Last Updated on 11 June 2020 by Ray Plumlee

Medical Education Chart Of Biology For Stomach Diagram
Medical Education Chart Of Biology For Stomach Diagram

Everybody enjoys a good meal. It is one of the few pleasures in life that we all can share. But, once we get past the experience of the taste, the feel, the satisfaction involved in satisfying our hunger, do we really ever consider just what happens in our bodies as we convert that meal into the energy we need to sustain us. I’m willing to bet that not many of us give much thought to what happens after that final mouthful. Maybe an impolite burp and a muttered excuse me gives us pause to consider just what is happening as that once delicious morsel makes its deliberate journey to its  inevitable outcome. “Outcome” being the polite term for what happens to all waste products. Maybe we can shed a bit of light on this magical mystery tour, describing what happens at each step of the way, and how and why it does happen.

The gastrointestinal system, also known as the digestive tract, is a collection of organs within humans and other animals dedicated to the intake, digestion, and eventual expulsion of nutrients. It is therefore responsible for turning that candy bar into a needed energy spike or that second baked potato into an unwanted bit of pudge around the midsection. The systems consist of the mouth, the esophagus, the stomach, and the intestines, which are aided along the way by other important organs such as the liver, pancreas, and gallbladder.

The first stop in the gastrointestinal tract, the port of entry, as it were, is the mouth.  It is here where the nutrients you take in, be they in the form of chocolate cake or a well-done steak, are first broken down into parts small enough for your body to use for energy, growth, and cell repair. Carbohydrates, fats, vitamins, minerals, proteins, and water are all nutrients contained in the food we eat, but they cannot be used until they are converted by our digestive system. The process begins in the mouth, where chewing breaks down our food into smaller, more manageable pieces and saliva moistens it, making it softer.  Saliva also contains an enzyme which begins the breakdown of starches. The tongue then moves the food into your esophagus to continue its journey southward.

Once the food has moved into the esophagus the process becomes automatic. Nerves sense the arrival of food, and signal the brain to begin peristalsis, the alternating contracting and relaxing of muscles in the lining of the esophagus, which moves the food along to its next destination, which is, of course, the stomach. It is in the stomach where the true process of digestion begins. The stomach manufactures digestive juices, and glands produce various stomach acids and enzymes to expedite the breakdown of nutrients into usable elements. Muscles in the stomach churn the mixture, blending it into a semi-liquid mass called chyme, which is then fed into the small intestine, where the really heavy duty work is accomplished.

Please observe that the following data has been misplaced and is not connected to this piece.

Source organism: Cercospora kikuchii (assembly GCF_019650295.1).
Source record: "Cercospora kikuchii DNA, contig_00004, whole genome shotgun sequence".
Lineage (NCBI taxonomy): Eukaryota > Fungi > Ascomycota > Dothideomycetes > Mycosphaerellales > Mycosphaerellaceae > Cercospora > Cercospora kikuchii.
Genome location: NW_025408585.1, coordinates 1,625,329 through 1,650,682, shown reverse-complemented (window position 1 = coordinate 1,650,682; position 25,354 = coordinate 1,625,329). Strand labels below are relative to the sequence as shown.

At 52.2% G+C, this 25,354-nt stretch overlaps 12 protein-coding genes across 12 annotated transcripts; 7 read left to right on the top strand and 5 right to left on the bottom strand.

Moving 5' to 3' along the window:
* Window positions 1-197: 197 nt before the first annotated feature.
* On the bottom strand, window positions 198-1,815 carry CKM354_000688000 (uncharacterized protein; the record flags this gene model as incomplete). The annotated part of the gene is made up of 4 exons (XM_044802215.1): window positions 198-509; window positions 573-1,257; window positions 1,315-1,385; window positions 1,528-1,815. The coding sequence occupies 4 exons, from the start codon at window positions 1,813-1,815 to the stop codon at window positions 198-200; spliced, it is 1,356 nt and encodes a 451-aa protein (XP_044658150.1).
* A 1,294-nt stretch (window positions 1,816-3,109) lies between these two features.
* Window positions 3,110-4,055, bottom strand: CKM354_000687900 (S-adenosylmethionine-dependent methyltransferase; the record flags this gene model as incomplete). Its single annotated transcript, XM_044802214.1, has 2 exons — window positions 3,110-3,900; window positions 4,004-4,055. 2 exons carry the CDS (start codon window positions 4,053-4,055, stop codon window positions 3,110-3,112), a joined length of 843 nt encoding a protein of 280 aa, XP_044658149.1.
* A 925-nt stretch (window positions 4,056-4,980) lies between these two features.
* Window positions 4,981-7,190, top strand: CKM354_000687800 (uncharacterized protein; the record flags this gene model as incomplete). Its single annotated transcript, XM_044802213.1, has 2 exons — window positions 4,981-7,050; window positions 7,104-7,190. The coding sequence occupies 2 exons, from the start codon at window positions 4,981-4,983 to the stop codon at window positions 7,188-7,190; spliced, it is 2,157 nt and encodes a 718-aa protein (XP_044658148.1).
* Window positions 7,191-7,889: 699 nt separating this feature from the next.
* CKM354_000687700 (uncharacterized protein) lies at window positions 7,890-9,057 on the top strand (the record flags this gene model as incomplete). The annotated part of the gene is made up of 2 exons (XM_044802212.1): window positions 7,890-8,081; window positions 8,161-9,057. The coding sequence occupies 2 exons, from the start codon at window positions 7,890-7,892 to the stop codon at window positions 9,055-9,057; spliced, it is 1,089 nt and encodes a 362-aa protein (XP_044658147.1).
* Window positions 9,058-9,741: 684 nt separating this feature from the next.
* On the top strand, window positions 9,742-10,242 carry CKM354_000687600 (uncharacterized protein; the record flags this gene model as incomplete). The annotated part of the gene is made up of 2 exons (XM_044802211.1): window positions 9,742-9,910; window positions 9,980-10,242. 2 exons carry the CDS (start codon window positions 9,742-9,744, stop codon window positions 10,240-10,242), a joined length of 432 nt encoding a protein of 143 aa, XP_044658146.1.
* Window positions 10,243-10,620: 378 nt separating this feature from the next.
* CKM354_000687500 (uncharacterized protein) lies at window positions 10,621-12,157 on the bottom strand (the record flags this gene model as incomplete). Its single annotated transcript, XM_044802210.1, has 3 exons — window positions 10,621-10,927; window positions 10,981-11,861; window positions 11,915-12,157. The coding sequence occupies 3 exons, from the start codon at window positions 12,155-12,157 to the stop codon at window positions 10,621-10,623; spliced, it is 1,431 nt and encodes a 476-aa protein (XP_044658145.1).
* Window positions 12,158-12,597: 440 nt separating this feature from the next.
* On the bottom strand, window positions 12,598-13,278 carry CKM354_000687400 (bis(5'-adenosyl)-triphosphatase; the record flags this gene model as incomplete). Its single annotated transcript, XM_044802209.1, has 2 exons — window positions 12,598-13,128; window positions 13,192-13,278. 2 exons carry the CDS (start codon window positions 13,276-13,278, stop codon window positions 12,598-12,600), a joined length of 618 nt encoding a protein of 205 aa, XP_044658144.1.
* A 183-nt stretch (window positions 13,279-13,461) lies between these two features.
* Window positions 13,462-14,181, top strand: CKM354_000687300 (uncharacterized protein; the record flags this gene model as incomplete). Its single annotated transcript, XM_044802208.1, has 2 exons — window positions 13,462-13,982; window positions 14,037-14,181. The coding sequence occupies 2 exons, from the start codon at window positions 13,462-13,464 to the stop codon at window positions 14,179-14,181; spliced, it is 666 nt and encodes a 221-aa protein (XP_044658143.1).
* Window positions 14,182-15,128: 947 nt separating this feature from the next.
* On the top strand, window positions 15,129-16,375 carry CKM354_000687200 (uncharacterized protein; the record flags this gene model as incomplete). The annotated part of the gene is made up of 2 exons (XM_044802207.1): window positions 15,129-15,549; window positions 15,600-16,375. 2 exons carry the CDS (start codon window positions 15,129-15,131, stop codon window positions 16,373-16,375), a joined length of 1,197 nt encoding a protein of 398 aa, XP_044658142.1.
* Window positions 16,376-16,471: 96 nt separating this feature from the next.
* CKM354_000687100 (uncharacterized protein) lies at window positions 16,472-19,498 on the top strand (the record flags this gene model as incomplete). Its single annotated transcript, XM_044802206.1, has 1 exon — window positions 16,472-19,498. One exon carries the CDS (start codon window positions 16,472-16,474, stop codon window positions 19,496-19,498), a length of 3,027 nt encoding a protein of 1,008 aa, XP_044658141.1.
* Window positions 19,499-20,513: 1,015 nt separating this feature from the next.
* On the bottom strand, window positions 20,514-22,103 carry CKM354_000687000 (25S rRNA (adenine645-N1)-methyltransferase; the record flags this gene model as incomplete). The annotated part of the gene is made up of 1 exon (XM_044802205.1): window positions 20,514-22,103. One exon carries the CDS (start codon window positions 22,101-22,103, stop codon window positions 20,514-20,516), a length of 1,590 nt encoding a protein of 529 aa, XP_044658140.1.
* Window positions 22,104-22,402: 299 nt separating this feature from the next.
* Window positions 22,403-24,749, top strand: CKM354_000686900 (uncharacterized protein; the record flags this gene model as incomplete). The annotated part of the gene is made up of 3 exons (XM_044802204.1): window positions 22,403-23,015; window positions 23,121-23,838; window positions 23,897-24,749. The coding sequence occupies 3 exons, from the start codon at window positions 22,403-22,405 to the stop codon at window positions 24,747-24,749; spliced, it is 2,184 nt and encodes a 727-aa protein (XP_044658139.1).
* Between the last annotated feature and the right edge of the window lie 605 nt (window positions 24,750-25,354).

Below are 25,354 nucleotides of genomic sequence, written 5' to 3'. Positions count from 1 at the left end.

The small intestine processes chyme with the help of three nearby organs. The pancreas produces an enzyme, insulin, to break down carbohydrates, fats, and proteins. This enzyme is fed into the small intestine through a series of ducts. Ducts also bring bile from the liver to help in the digestion of fats and some vitamins. The liver produces bile constantly, and when it is not needed immediately, it is stored in the gallbladder until required. The small intestine also manufactures its own digestive juice, which mixes with insulin and bile to complete the breakdown of food. Proteins are ultimately broken down into amino acids, the building blocks used to repair damaged cells and build new ones, fats are broken down into fatty acids and glycerol, which provide the body with energy and aid in the use of vitamins A, D, E, and K. Carbohydrates are eventually broken down into simple sugars which provide us with energy.  It is important to note that a veritable jungle of living organisms thrives within our small intestine. These bacteria, known as gut flora or our microbiome, produce enzymes which aid greatly in the breakdown of carbohydrates. It is important to maintain a healthy balance of these bacteria. The right number and type of these microorganisms is beneficial to our health and well-being. The wrong type can cause discomfort and disease.